Good satire is brutal. Even when it's subtle, its intention is never to deliver a glancing blow; it's to annihilate.
There is no more perfect example of this, than Stephen Colbert's blistering speech at this year's White House Correspondents' Dinner.
I have no idea what the hell they were thinking -- what they were expecting -- but I'm pretty sure that having a brilliant comedian mercilessly ridicule the President of the United States under the guise of worshipping him probably wasn't part of the plan. Stephen Colbert decided to forgo the typical harmless shtick which always gives the Beltway folks a good guffaw, and go right for the throat. And he did it with the most powerful man in the world sitting six feet away from him. He verbally bitch-slapped Bush for his antics -- and he verbally bitch-slapped the spineless White House press corps for not having done it for him long ago.
That may be the saddest fact of all: it would seem that the more asinine things get, the more we require satire; the more we need someone or something to hold the stupidity accountable. You can only laugh along with the hyenas for so long before it's time to start beating them over the heads with sticks.
Earlier this month, the Cartoon Network's hysterical Adult Swim series debuted a new program as part of its already bizarre lineup; if you haven't seen it, it's called Metalocalypse and features the very "Metal" adventures of a death-metal band called Dethklok. The show is a scream. It sends up every cliche' about that kind of -- well, just for the sake of brevity, I'll call it "music." Like all brilliant satire, it does it with a completely straight face. There's no hint of irony -- which is ironic in and of itself. If you understand the culture, the way the band and the devotion they inspire is presented is more sincere than an emo kid on two hits of ecstasy.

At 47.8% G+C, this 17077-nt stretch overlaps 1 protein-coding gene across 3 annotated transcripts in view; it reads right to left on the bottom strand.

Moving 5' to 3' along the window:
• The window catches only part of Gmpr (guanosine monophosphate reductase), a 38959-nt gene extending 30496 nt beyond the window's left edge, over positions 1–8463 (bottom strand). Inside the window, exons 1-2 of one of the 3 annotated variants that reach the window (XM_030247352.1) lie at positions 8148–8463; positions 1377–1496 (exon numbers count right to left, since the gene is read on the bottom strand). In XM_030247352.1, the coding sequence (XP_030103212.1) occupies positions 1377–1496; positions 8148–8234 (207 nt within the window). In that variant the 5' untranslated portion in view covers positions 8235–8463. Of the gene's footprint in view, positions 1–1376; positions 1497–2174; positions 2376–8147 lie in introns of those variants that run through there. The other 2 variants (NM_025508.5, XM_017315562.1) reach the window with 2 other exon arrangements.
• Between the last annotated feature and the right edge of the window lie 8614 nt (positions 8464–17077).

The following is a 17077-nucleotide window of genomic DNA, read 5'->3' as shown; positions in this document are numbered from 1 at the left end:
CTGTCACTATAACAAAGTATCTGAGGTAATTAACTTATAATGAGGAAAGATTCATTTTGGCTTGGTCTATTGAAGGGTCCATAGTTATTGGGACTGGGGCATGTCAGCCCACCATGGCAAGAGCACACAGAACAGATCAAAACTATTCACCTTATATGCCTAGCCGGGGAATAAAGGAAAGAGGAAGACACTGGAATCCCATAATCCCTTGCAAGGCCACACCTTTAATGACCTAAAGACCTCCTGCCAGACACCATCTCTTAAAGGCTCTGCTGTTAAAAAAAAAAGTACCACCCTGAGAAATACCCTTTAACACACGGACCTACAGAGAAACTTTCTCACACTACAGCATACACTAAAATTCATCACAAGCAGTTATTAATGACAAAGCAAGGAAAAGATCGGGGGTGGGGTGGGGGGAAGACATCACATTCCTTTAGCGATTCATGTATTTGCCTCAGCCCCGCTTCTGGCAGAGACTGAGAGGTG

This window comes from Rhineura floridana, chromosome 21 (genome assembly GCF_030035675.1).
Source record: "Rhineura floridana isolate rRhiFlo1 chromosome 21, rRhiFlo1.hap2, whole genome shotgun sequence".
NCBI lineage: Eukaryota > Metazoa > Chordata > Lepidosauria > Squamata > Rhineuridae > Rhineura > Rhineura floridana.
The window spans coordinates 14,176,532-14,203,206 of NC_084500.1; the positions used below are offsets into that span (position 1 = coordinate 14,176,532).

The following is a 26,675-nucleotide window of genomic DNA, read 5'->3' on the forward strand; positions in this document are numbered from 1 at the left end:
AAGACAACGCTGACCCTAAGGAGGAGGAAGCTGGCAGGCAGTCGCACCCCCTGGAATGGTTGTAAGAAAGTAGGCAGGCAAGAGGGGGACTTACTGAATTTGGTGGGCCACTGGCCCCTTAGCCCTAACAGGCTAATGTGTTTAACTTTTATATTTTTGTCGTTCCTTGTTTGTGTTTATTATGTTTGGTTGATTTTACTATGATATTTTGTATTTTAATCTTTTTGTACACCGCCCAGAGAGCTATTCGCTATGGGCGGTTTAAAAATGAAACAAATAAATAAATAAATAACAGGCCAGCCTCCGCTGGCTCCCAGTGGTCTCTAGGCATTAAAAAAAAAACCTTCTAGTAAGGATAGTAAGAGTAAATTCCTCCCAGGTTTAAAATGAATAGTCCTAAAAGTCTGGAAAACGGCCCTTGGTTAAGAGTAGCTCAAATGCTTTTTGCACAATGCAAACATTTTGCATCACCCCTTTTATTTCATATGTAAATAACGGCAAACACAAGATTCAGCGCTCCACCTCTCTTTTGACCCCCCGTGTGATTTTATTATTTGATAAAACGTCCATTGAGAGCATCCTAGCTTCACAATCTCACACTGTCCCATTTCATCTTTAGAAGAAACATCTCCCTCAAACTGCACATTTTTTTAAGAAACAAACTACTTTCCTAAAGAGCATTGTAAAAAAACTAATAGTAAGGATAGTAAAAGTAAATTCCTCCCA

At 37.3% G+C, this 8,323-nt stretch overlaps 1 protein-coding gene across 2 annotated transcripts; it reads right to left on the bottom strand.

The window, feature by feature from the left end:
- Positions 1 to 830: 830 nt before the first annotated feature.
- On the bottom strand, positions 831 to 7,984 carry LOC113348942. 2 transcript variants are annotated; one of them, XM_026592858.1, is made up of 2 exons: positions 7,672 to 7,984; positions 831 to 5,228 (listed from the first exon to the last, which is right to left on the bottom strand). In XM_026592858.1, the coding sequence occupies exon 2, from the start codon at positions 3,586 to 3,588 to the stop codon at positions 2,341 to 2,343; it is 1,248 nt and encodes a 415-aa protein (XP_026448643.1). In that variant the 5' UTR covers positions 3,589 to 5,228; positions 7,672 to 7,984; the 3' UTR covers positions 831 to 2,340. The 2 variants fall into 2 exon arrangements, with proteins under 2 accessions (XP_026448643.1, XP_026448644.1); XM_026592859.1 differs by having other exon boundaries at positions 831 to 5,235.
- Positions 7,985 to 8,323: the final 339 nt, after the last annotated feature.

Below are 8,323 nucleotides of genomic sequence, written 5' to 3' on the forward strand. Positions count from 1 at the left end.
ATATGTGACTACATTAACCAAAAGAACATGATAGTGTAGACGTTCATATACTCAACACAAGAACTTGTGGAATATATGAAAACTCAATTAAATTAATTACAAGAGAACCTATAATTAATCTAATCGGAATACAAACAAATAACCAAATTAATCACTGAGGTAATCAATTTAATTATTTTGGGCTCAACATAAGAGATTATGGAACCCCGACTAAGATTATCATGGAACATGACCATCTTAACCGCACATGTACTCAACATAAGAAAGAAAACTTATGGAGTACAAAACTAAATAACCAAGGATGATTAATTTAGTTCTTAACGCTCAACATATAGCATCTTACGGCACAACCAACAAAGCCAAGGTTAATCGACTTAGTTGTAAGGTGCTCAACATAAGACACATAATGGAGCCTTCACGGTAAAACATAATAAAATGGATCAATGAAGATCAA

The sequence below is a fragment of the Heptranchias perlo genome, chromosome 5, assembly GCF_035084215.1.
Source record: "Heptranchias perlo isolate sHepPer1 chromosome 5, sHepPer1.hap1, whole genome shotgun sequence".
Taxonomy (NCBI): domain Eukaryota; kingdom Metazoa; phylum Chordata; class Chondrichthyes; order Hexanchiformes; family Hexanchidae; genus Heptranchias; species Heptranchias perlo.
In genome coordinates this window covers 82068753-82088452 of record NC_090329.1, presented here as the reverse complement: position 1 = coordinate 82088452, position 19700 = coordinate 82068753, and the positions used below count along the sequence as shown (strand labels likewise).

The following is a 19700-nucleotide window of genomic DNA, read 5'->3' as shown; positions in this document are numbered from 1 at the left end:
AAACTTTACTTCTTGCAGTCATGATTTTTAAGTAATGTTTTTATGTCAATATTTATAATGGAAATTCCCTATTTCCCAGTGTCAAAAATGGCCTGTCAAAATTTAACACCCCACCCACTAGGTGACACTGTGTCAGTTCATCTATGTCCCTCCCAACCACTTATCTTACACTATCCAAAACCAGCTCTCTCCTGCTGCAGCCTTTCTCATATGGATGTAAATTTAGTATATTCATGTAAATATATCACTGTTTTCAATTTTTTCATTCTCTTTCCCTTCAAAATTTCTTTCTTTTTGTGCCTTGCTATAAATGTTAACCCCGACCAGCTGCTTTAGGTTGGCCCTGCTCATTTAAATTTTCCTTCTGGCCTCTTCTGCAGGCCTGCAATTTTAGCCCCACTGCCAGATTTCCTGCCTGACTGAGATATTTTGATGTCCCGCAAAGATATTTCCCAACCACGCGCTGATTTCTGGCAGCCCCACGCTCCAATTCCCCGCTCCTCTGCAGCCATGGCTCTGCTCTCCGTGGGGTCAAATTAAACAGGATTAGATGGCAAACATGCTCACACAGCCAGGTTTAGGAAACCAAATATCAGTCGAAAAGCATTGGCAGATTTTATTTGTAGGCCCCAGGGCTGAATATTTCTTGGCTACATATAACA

Years ago, I worked at a radio station where for a short time, I hosted a metal show. The kids who bowed to bands like Cannibal Corpse, Carcass and Deicide would call in and practically open their veins as a show of loyalty to "The Scene." They would compare albums and debate the musical influences of one band on another. Let me say that again: they would debate the subtle differences between one idiot grunting over rapid-fire drums and guitar, and another idiot grunting over rapid-fire drums and guitar. There were some who admitted that the whole thing was dumb and that they just enjoyed the joke, but there were far more who truly believed that songs like "Bloody Entrails Ripped from a Virgin's Cunt" were pure, brutal genius.
Thing is, they just might be genius.
The whole death metal scene was -- somewhat like Paris and Britney -- so unbelievably over-the-top as to be self-satire. It may very well have been its own perfectly-crafted, expertly-performed, deadpan inside joke. If that's true though, then as hilarious as it is, do we even need Dethklok?
I ask the same question Leonard Pitts asked: do we even need satire?